A year after Jina’s murder
Widespread but subdued protests in Iran on the first anniversary of Mahsa/Jina Amini’s murder, which occurred in the past days. It must be said that the country and especially Iranian Kurdistan, the area of origin of the dead student who became a heroine, have been heavily armored by the police forces, Pasdaran together with those of the Islamic Basij militia .
On the occasion of the anniversary of the inception of the “Women, Life, Freedom” movement, the Islamic regime deployed a substantial military presence in an attempt to instill fear among the populace. The citizens, however, keenly assess the distribution of power but have shed their apprehension. They no longer live in fear, but they are acutely aware that a formidable and challenging struggle lies ahead.
There were still a few weeks remaining until the anniversary of Mahsa/Jina’s murder and the commencement of protests following the militarization of most of Iran’s cities by the Islamic Republic regime. Even though the street demonstrations had calmed down, in certain cities, there were still reports and images circulating depicting the presence of security personnel in the central squares and restrictions on the entry and exit of these cities. Despite the extensive deployment of repressive forces, what appears to be beyond the government’s control is the unwavering “determination” of the Iranian protesters.
Markets in Kurdish cities responded positively to the strike call in solidarity with the protesters on the anniversary day. Night protests took place in different cities of Kurdistan including Mahabad, Sanandaj, Marivan, Bukan and Kermanshah.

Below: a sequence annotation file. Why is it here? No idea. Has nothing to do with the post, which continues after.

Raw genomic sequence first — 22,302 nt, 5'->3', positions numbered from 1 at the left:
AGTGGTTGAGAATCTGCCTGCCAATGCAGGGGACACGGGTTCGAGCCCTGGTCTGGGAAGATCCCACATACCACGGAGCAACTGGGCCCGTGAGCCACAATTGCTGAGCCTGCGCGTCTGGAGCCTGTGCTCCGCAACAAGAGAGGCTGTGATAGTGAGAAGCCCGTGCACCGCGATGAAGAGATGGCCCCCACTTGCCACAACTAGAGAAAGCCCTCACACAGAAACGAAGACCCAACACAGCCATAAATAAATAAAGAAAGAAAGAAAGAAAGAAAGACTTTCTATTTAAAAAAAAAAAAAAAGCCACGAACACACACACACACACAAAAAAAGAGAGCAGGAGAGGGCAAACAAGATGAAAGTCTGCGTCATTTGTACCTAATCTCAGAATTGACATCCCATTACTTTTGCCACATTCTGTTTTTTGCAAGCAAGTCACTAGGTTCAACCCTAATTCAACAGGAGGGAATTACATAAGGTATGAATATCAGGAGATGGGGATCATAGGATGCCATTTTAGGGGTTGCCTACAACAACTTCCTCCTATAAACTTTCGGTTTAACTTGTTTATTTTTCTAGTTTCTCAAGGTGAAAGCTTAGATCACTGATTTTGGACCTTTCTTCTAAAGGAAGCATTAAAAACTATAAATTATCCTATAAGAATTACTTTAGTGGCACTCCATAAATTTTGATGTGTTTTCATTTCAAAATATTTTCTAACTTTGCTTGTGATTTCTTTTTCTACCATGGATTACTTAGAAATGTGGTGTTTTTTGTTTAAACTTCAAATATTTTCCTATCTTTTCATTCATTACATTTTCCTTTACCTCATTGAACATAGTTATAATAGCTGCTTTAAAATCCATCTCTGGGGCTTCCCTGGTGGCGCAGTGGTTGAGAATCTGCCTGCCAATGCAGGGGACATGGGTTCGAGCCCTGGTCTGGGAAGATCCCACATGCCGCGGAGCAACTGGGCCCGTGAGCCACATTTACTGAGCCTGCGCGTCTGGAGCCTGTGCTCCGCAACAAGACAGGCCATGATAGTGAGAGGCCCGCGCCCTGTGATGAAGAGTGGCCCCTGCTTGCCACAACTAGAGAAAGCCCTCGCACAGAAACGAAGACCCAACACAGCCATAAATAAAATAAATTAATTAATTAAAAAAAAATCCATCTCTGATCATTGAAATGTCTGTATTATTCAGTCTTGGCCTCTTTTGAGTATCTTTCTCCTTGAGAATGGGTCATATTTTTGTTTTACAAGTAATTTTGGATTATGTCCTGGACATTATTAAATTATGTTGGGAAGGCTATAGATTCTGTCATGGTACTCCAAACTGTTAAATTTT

Despite the systematic blocking of the internet ordered by the authorities, some videos published by activists appeared on social media, where the demonstrators shouted “Death to the dictator”, i.e. the supreme leader Ali Khamenei, and “Life, woman, freedom”, the motto of the protests . On the street there were also veilless women challenging the guards, supported by the sound of their horns by motorists.
During the widespread protests in Iran against the Islamic Republic, the exceptional courage and valor displayed by the demonstrators, particularly women, were consistently evident in the images and videos disseminated, as well as in the firsthand accounts provided by the protesters.
The courage to confront the government is increasing every day in the society. Everyone shows their protest in different ways. In last year’s protests, people did not run away like in previous years, but fought tooth and nail. This struggle still continue.
Despite a year passing since the protest uprising in Iran, repressive forces still engage in violence across various regions of the country. In recent days, as the anniversary of Jina drew near, security agencies in Iran arrested hundreds of activists and protestors. Although there were no street protests in Saqqez due to the highly militarized environment, security forces took a disturbing action by directly shooting a mentally disabled citizen named “Fardin Jafari” in the head, leading to his hospitalization.
Days later, the forces of repression forcefully entered the family residence of “Javad Heydari,” a protester who had killid during the protest last year. This incident occurred in the tranquil village of Rahmatabad, situated in the Qazvin region. Once inside, they subjected the family to a brutal assault and violence.
Iran’s domestic media, as always, denied any kind of conflict.